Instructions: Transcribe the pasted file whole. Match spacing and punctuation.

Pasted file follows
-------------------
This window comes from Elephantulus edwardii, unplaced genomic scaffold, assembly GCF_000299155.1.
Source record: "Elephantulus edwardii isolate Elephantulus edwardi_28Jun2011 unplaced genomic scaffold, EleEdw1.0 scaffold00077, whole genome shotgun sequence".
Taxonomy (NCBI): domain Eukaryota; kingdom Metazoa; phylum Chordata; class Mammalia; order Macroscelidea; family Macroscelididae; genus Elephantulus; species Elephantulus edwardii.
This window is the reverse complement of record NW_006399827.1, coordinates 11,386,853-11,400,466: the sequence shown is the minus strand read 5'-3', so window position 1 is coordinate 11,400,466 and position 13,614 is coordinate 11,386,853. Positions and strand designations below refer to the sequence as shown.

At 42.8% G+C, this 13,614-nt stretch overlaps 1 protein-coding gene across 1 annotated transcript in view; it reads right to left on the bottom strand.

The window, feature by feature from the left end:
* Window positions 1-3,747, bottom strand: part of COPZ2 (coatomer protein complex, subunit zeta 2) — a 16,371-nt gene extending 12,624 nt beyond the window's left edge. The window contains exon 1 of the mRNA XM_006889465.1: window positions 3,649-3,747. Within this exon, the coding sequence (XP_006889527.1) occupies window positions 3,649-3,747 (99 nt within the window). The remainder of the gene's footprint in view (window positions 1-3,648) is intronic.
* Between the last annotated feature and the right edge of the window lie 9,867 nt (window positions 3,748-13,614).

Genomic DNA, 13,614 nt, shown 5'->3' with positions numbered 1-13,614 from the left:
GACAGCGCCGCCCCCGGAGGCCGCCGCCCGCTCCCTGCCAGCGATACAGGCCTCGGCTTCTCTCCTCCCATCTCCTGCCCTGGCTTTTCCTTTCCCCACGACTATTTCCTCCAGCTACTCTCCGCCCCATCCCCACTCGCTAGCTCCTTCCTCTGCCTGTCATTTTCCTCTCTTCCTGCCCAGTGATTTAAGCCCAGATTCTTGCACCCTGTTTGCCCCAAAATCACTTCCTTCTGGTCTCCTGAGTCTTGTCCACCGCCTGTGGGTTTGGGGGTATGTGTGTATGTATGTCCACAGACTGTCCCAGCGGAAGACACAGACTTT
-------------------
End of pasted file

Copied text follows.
This window comes from Elephantulus edwardii, unplaced genomic scaffold, assembly GCF_000299155.1.
Source record: "Elephantulus edwardii isolate Elephantulus edwardi_28Jun2011 unplaced genomic scaffold, EleEdw1.0 scaffold00077, whole genome shotgun sequence".
Taxonomy (NCBI): domain Eukaryota; kingdom Metazoa; phylum Chordata; class Mammalia; order Macroscelidea; family Macroscelididae; genus Elephantulus; species Elephantulus edwardii.
This window is the reverse complement of record NW_006399827.1, coordinates 11,386,853-11,400,466: the sequence shown is the minus strand read 5'-3', so window position 1 is coordinate 11,400,466 and position 13,614 is coordinate 11,386,853. Positions and strand designations below refer to the sequence as shown.

At 42.8% G+C, this 13,614-nt stretch overlaps 1 protein-coding gene across 1 annotated transcript in view; it reads right to left on the bottom strand.

The window, feature by feature from the left end:
* Window positions 1-3,747, bottom strand: part of COPZ2 (coatomer protein complex, subunit zeta 2) — a 16,371-nt gene extending 12,624 nt beyond the window's left edge. The window contains exon 1 of the mRNA XM_006889465.1: window positions 3,649-3,747. Within this exon, the coding sequence (XP_006889527.1) occupies window positions 3,649-3,747 (99 nt within the window). The remainder of the gene's footprint in view (window positions 1-3,648) is intronic.
* Between the last annotated feature and the right edge of the window lie 9,867 nt (window positions 3,748-13,614).

Genomic DNA, 13,614 nt, shown 5'->3' with positions numbered 1-13,614 from the left:
GACAGCGCCGCCCCCGGAGGCCGCCGCCCGCTCCCTGCCAGCGATACAGGCCTCGGCTTCTCTCCTCCCATCTCCTGCCCTGGCTTTTCCTTTCCCCACGACTATTTCCTCCAGCTACTCTCCGCCCCATCCCCACTCGCTAGCTCCTTCCTCTGCCTGTCATTTTCCTCTCTTCCTGCCCAGTGATTTAAGCCCAGATTCTTGCACCCTGTTTGCCCCAAAATCACTTCCTTCTGGTCTCCTGAGTCTTGTCCACCGCCTGTGGGTTTGGGGGTATGTGTGTATGTATGTCCACAGACTGTCCCAGCGGAAGACACAGACTTT